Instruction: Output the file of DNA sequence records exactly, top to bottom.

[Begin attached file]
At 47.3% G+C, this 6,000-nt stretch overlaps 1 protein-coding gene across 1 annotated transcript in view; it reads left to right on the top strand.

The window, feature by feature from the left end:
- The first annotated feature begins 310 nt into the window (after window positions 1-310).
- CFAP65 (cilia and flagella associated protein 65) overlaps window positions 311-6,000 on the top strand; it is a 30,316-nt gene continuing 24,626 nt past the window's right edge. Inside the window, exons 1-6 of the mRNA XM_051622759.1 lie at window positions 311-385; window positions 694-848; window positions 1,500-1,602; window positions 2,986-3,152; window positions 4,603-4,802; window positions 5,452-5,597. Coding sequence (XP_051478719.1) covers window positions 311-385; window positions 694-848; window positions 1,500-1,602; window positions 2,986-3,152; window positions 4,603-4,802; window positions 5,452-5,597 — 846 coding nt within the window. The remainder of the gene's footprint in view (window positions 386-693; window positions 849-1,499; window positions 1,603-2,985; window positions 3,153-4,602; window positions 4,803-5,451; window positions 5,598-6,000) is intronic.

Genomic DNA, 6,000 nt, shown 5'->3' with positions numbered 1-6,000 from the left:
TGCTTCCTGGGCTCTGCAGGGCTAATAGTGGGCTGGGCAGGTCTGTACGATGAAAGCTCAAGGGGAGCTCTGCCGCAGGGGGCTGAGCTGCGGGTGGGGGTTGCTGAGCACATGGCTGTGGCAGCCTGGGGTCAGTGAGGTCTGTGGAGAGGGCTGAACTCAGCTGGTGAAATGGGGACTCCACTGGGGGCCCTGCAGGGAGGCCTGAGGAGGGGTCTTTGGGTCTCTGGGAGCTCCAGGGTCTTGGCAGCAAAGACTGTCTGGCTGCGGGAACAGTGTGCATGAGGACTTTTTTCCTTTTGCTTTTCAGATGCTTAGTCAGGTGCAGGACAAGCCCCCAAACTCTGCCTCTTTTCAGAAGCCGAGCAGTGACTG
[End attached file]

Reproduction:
At 47.3% G+C, this 6,000-nt stretch overlaps 1 protein-coding gene across 1 annotated transcript in view; it reads left to right on the top strand.

The window, feature by feature from the left end:
- The first annotated feature begins 310 nt into the window (after window positions 1-310).
- CFAP65 (cilia and flagella associated protein 65) overlaps window positions 311-6,000 on the top strand; it is a 30,316-nt gene continuing 24,626 nt past the window's right edge. Inside the window, exons 1-6 of the mRNA XM_051622759.1 lie at window positions 311-385; window positions 694-848; window positions 1,500-1,602; window positions 2,986-3,152; window positions 4,603-4,802; window positions 5,452-5,597. Coding sequence (XP_051478719.1) covers window positions 311-385; window positions 694-848; window positions 1,500-1,602; window positions 2,986-3,152; window positions 4,603-4,802; window positions 5,452-5,597 — 846 coding nt within the window. The remainder of the gene's footprint in view (window positions 386-693; window positions 849-1,499; window positions 1,603-2,985; window positions 3,153-4,602; window positions 4,803-5,451; window positions 5,598-6,000) is intronic.

Genomic DNA, 6,000 nt, shown 5'->3' with positions numbered 1-6,000 from the left:
TGCTTCCTGGGCTCTGCAGGGCTAATAGTGGGCTGGGCAGGTCTGTACGATGAAAGCTCAAGGGGAGCTCTGCCGCAGGGGGCTGAGCTGCGGGTGGGGGTTGCTGAGCACATGGCTGTGGCAGCCTGGGGTCAGTGAGGTCTGTGGAGAGGGCTGAACTCAGCTGGTGAAATGGGGACTCCACTGGGGGCCCTGCAGGGAGGCCTGAGGAGGGGTCTTTGGGTCTCTGGGAGCTCCAGGGTCTTGGCAGCAAAGACTGTCTGGCTGCGGGAACAGTGTGCATGAGGACTTTTTTCCTTTTGCTTTTCAGATGCTTAGTCAGGTGCAGGACAAGCCCCCAAACTCTGCCTCTTTTCAGAAGCCGAGCAGTGACTG